2. Please Don’t Call it “The Resistance” – there is so much to worry about with the election of Donald Trump. Our new President – and he is “our new President” because he was elected – used base fears and instincts to persuade angry voters. And for those who oppose him there are mechanisms to try to block him. One of them is elections and Democrats are not winning any at the moment. But another thing is not to engage in hysterics and hyperbole. By using a term like “The Resistance”, this is an insult to the brave souls who lost their lives in Germany, France, Spain, and Italy (among other places) in battling genuine evil. Besides, practically speaking, democratic mechanisms still exist and Americans are enjoying a far greater standard of living than those in Europe beset by recession, high inflation, and ethnic cleansing. But most importantly, using hyperbole that is historically incorrect raises the level of intensity among an elite that most likely is not shared among fellow aspiring Americans who live their daily lives modestly and moderately.

The greater Democratic Presidents and Congressional leaders did not establish a wedge between themselves and their roots and the mainstream of the American people. They, in the words of the greatest Republican President, sought to engage “the better angels of our nature”. Let’s see a party willing to listen, to appreciate concerns not always trying to persuade, and more ready to care about people – the one my Mom and Dad experienced.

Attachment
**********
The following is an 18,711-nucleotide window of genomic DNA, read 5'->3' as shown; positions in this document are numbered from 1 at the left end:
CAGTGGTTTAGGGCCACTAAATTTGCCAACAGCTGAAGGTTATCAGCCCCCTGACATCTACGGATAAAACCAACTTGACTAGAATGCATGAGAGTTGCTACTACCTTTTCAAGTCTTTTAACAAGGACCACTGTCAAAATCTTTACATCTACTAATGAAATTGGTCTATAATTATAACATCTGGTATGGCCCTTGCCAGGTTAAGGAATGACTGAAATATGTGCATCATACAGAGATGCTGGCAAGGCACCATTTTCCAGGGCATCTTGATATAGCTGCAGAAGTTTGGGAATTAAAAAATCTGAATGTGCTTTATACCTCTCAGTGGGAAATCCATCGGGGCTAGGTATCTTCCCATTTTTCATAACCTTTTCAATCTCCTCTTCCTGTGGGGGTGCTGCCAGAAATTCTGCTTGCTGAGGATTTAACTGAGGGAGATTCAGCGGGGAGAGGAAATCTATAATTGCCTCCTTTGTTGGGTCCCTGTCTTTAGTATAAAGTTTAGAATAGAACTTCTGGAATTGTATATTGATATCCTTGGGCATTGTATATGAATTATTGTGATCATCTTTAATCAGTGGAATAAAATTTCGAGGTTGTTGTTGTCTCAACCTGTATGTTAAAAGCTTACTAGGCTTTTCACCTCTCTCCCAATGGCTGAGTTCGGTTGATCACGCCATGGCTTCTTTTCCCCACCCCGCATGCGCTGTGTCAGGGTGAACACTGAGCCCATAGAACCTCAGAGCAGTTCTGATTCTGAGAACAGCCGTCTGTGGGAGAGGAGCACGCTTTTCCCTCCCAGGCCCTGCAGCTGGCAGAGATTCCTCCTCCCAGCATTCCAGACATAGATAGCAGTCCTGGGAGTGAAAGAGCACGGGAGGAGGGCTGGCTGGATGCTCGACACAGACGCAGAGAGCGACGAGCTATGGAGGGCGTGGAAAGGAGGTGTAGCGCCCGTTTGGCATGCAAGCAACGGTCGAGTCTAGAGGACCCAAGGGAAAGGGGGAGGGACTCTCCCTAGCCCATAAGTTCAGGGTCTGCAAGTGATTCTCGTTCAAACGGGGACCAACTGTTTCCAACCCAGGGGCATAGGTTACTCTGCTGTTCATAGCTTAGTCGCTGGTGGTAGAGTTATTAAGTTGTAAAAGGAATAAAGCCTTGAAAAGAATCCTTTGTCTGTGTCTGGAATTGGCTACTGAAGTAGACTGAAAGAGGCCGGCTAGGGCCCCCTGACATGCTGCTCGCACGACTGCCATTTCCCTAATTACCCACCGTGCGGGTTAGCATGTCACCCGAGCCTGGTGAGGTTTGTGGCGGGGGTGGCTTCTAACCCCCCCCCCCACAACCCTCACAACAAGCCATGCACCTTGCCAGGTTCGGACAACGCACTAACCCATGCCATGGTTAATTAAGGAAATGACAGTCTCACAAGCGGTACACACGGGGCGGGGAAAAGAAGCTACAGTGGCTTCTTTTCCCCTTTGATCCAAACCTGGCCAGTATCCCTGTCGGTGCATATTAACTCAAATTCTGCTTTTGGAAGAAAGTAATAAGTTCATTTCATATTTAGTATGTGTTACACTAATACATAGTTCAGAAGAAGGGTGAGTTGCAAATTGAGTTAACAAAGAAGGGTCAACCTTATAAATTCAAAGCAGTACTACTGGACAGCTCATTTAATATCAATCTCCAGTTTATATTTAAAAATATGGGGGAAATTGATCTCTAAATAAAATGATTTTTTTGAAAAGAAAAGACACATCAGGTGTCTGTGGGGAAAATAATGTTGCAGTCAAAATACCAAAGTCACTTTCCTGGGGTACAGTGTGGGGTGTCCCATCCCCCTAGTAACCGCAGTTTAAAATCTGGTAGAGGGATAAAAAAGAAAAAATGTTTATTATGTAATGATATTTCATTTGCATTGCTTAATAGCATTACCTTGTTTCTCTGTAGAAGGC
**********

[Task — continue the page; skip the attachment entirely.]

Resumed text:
ii) John Zogby Strategies In The News: “On The Cavs And Cleveland’s Mayor Race”

From Cleveland Plain Dealer, By Brent Larkin


Cavaliers owner Dan Gilbert just gave Cleveland voters another reason to be mad at Mayor Frank Jackson.

It’s tough enough to justify using existing tax money generated by Quicken Loans Arena to split the cost of Gilbert’s $140 million planned renovation.

But if Gilbert’s bizarre housecleaning of the team’s front office results in his driving LeBron James from Cleveland — as many basketball insiders suggest it might — widening the concourses and putting a glass shell on the arena won’t put a single body in all those empty seats.